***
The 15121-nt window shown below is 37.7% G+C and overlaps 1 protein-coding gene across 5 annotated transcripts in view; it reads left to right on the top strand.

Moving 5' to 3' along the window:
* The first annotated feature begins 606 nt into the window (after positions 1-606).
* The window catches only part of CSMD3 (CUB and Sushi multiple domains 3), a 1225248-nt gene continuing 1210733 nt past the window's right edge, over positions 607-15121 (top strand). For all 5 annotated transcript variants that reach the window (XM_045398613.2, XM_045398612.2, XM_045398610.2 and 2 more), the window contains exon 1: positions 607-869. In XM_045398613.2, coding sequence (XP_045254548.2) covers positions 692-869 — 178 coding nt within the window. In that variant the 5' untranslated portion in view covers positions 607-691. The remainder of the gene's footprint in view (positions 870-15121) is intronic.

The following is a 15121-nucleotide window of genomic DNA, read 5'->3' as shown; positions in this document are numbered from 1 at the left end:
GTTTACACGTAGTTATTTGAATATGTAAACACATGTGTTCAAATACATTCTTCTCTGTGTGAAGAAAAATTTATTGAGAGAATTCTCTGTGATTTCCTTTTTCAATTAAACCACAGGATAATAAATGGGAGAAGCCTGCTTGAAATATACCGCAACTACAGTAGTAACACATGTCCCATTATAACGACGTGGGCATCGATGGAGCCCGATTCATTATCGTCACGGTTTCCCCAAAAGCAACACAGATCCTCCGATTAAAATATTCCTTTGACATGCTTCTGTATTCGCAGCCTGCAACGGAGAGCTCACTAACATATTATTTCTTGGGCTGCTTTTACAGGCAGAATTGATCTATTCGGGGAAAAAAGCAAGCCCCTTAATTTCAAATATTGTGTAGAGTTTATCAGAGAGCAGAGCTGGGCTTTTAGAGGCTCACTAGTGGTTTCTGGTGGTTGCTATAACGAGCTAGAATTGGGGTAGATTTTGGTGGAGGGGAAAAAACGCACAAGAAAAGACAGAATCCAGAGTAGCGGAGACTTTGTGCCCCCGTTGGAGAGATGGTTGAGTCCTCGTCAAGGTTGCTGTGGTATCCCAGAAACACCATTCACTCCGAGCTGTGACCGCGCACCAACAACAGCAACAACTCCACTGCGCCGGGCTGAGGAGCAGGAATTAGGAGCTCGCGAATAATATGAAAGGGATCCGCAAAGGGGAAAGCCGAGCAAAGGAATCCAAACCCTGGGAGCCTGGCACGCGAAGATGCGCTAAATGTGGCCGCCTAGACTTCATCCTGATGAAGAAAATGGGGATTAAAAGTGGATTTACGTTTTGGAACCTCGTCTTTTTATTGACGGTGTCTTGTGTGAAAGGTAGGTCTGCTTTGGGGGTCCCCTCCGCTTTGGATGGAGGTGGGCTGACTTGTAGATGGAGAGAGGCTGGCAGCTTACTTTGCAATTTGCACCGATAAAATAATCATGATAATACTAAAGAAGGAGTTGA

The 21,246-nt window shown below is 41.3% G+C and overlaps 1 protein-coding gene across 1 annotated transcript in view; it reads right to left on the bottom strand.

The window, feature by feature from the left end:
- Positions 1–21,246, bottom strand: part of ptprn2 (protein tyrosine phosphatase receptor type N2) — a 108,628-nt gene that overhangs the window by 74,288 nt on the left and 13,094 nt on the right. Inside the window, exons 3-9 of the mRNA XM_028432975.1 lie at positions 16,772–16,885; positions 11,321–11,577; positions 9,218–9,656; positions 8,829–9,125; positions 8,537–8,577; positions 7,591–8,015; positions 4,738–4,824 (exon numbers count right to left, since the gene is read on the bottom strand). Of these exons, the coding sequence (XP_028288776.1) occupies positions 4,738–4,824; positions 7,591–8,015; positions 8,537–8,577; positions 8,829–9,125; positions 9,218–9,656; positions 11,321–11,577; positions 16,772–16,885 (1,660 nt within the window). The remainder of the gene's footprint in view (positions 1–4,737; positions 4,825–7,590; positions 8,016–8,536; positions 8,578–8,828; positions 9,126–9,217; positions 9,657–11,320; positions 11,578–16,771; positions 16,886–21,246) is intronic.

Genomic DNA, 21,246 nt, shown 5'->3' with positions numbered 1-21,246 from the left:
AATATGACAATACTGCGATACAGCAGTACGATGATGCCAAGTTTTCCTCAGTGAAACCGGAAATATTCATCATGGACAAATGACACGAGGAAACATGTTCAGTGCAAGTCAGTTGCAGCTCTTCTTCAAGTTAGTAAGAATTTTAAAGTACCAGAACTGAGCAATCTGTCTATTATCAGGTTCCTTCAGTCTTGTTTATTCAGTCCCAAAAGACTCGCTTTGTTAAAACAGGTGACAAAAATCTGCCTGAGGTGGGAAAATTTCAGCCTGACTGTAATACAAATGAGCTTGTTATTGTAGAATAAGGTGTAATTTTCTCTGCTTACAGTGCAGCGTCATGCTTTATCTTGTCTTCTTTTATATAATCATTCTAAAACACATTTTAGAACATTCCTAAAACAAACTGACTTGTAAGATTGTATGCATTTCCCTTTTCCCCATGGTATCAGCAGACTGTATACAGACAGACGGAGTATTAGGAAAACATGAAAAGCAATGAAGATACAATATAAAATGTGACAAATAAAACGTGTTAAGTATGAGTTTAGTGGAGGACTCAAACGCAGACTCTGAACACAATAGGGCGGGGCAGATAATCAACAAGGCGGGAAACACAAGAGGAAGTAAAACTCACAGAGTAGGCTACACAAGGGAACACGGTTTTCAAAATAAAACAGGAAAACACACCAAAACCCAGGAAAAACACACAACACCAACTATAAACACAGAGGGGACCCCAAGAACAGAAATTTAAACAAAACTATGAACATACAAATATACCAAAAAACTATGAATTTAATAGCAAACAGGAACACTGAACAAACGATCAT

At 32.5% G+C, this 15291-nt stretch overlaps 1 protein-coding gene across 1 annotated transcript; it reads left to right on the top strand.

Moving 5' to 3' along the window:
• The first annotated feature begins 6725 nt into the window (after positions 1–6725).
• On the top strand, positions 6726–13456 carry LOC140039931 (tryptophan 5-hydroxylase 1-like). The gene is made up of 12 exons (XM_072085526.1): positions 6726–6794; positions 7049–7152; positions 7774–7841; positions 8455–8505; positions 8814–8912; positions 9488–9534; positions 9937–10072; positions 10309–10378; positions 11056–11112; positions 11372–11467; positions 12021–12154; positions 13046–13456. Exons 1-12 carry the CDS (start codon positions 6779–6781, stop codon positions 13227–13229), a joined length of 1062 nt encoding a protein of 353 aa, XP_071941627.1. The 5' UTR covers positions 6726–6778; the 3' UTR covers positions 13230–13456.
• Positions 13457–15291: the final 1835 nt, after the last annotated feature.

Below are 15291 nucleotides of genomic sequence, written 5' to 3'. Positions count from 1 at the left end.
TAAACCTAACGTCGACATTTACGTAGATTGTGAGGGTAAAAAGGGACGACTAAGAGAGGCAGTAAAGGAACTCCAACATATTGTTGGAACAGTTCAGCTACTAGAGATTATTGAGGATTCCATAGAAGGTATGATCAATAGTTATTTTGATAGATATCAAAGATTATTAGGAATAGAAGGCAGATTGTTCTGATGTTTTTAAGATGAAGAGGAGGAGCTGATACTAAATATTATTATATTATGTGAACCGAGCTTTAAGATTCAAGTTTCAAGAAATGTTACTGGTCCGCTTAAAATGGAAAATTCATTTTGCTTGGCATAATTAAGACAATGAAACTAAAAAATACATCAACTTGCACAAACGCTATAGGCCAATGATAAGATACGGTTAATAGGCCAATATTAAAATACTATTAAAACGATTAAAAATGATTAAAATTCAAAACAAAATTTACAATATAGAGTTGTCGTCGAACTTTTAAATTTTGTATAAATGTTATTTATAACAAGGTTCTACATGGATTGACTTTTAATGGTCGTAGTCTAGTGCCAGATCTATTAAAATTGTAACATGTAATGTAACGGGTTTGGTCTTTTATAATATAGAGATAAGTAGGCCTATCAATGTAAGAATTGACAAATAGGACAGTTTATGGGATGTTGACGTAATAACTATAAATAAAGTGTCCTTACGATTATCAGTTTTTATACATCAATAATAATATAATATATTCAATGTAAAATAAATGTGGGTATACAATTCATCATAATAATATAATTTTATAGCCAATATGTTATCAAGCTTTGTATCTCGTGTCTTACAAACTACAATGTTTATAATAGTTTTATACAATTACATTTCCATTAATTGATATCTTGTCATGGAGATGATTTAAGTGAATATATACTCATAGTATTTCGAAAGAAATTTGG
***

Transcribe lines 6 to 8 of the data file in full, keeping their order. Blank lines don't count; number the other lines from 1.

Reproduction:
GTTTACACGTAGTTATTTGAATATGTAAACACATGTGTTCAAATACATTCTTCTCTGTGTGAAGAAAAATTTATTGAGAGAATTCTCTGTGATTTCCTTTTTCAATTAAACCACAGGATAATAAATGGGAGAAGCCTGCTTGAAATATACCGCAACTACAGTAGTAACACATGTCCCATTATAACGACGTGGGCATCGATGGAGCCCGATTCATTATCGTCACGGTTTCCCCAAAAGCAACACAGATCCTCCGATTAAAATATTCCTTTGACATGCTTCTGTATTCGCAGCCTGCAACGGAGAGCTCACTAACATATTATTTCTTGGGCTGCTTTTACAGGCAGAATTGATCTATTCGGGGAAAAAAGCAAGCCCCTTAATTTCAAATATTGTGTAGAGTTTATCAGAGAGCAGAGCTGGGCTTTTAGAGGCTCACTAGTGGTTTCTGGTGGTTGCTATAACGAGCTAGAATTGGGGTAGATTTTGGTGGAGGGGAAAAAACGCACAAGAAAAGACAGAATCCAGAGTAGCGGAGACTTTGTGCCCCCGTTGGAGAGATGGTTGAGTCCTCGTCAAGGTTGCTGTGGTATCCCAGAAACACCATTCACTCCGAGCTGTGACCGCGCACCAACAACAGCAACAACTCCACTGCGCCGGGCTGAGGAGCAGGAATTAGGAGCTCGCGAATAATATGAAAGGGATCCGCAAAGGGGAAAGCCGAGCAAAGGAATCCAAACCCTGGGAGCCTGGCACGCGAAGATGCGCTAAATGTGGCCGCCTAGACTTCATCCTGATGAAGAAAATGGGGATTAAAAGTGGATTTACGTTTTGGAACCTCGTCTTTTTATTGACGGTGTCTTGTGTGAAAGGTAGGTCTGCTTTGGGGGTCCCCTCCGCTTTGGATGGAGGTGGGCTGACTTGTAGATGGAGAGAGGCTGGCAGCTTACTTTGCAATTTGCACCGATAAAATAATCATGATAATACTAAAGAAGGAGTTGA

The 21,246-nt window shown below is 41.3% G+C and overlaps 1 protein-coding gene across 1 annotated transcript in view; it reads right to left on the bottom strand.

The window, feature by feature from the left end: